Ringgold accomplishes this necessary act of bringing people close, or making them feel, and thus opens the way for an expanded narrative to represent the “American experience,” allowing for a hopeful future in which the flag representing the United States no longer screams “Die nigger” at those previously not deemed properly American.
Dread Scott’s What is the Proper Way To Display A US Flag?, 1989
The 1980s were marked by economic recession, staggering unemployment, a savings and loans crisis, and the ‘tough on crime’ and precursors to the ‘war on drugs’ policies that exacerbated already tense relations between the police, the courts and the African American community. It is this continued institutional and physical violence against the black community and the rise of neoliberalist policies that led Dread Scott (b. 1965) to finally combine his activism and his art, resulting in What is the Proper Way to Display a US Flag? (fig. 7). The work depended upon audience participation. Visitors could walk up to a shelf supporting a notebook in which to write their response to the work and to share how a U.S. flag should be displayed. In order not to stand on the three by five foot flag placed under the shelf while writing that response, they would have to lean awkwardly over the edges of it to reach the response book or move the flag. Above the shelf was a print of caskets covered by American flags with Korean protestors carrying anti-American signs. The installation elicited quite a response, even inspiring condemnation from President George Bush, Sr. and the national Congress. Congress went so far as to institute another expansion to the Flag Protection Act. Despite full knowledge of the unconstitutionality of the law, Congress continued its maneuverings, allowing the police and the courts to move forward with imprisonments. The Supreme Court of the United States maintained in the subsequent case regarding the law that it was indeed unconstitutional under the First Amendment, as “the Government may not prohibit the expression of an idea simply because society finds the idea itself offensive or disagreeable.”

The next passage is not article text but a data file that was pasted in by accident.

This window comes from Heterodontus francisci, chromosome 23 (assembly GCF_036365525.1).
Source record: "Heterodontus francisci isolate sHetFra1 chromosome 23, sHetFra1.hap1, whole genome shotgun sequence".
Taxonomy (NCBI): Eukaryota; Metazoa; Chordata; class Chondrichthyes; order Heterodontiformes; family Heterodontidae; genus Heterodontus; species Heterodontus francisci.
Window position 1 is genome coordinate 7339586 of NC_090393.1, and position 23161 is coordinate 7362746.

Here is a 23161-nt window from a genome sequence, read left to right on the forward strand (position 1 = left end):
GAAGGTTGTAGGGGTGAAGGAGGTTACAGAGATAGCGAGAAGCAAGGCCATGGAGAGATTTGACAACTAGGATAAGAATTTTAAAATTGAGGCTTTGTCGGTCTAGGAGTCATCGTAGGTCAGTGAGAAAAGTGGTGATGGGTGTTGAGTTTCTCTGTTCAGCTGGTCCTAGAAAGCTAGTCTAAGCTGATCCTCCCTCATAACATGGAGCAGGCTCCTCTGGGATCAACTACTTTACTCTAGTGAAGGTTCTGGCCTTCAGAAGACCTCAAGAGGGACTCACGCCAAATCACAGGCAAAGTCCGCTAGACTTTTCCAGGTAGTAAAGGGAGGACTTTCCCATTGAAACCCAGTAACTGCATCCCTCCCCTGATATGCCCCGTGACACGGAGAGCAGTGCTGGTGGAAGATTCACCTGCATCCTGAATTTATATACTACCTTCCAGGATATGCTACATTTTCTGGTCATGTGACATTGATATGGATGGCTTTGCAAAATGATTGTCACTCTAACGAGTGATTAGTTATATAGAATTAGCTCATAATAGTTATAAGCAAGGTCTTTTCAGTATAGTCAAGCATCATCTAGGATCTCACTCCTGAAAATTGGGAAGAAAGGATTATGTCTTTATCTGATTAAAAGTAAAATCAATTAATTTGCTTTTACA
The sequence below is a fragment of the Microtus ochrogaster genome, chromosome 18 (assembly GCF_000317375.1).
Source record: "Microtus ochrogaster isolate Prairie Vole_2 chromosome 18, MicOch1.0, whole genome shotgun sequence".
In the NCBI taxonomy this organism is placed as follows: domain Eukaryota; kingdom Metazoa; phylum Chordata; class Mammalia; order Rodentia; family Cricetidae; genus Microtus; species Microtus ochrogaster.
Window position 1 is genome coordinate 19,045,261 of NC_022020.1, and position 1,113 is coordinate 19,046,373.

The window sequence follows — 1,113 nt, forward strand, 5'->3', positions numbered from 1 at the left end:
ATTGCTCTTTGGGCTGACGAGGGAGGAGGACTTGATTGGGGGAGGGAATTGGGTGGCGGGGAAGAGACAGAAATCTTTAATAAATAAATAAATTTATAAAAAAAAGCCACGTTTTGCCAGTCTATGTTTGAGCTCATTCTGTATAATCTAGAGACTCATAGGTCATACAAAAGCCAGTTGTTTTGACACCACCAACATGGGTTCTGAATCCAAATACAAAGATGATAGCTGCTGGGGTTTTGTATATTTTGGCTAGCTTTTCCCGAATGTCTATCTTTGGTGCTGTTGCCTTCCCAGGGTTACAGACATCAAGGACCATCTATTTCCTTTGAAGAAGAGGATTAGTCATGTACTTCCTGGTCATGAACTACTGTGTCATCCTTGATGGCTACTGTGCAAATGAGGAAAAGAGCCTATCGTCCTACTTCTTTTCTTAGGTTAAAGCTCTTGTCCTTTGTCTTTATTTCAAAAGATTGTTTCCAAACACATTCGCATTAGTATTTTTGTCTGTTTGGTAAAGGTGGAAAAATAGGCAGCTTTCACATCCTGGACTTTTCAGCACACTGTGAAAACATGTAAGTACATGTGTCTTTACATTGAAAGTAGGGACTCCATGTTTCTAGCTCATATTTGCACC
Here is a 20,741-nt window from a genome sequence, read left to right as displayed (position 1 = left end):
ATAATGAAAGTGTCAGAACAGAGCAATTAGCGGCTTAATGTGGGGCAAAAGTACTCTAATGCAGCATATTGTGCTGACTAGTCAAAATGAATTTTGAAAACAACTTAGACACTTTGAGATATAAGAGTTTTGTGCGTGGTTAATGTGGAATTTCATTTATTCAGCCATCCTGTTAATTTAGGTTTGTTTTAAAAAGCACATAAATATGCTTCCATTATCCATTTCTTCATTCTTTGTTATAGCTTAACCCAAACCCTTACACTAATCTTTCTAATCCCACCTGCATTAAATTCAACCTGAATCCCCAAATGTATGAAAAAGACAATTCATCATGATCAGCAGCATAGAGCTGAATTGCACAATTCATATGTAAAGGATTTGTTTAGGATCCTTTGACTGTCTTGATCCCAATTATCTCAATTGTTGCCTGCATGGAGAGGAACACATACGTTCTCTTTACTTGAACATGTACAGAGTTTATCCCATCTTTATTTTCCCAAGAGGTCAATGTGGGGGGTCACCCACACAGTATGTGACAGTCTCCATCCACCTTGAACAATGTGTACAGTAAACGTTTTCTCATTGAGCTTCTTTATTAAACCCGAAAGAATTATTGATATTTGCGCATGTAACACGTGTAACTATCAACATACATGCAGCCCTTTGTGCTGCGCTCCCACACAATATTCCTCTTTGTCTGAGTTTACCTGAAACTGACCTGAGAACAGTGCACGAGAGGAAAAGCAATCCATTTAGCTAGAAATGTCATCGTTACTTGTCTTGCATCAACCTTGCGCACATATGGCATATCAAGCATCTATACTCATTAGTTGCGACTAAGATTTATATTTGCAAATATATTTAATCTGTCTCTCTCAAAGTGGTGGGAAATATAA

Its very disagreeableness is actually what makes the installation so useful. It takes a symbol that we as a nation generally accept unquestioningly, performing ritualized acts before and around it without taking into account those excluded from Americanness or perspectives deviating from the prescribed narrative. As Steven C. Dubin recounts in his chapter “Rally ‘Round the Flag” from Arresting Images, the judge who was meant to sign an injunction keeping the exhibition from opening refused to do so, pointing out that “[t]his exhibition is as much an invitation to think about the flag…as it is an invitation to step on the flag.” Like Ringgold’s Flag for the Moon, this work makes viewers acknowledge and consider their preconceptions tied to this symbol of Americanness. Scott’s approach to critical patriotism, however, is even more demanding of the audience. He does not allow attendees simply to react and think but structures his installations so that they, in processing and reaching conclusions, must implicate themselves in both the installation and the other attendees and their reactions. As Scott himself states in an interview, “even if they thought, ‘this guy’s a real asshole and he has no clue what he’s talking about,’ I wanted them to be very much bound up with saying, ‘this guy’s a real asshole and he has no clue what he’s talking about.’ And have that be part of the work.” This exhibition served as an exemplar of his approach. Take some of these selections from the response book, for instance:
Dear Dread, Like someone who viewed the exhibit, I began reading other people’s comments standing next to the flag, but gradually moved to standing on it. As someone raised to be iconoclastic (at least I thought I was) it was an interesting moment of self-awareness, which (I think) is the whole purpose of the display. Perhaps when human life and liberty is really valued above property (and symbols) in America we will all have more allegiance to the principles of “liberty” and “justice” for all. Congratulations on your courage in getting arrested to test this crazy law.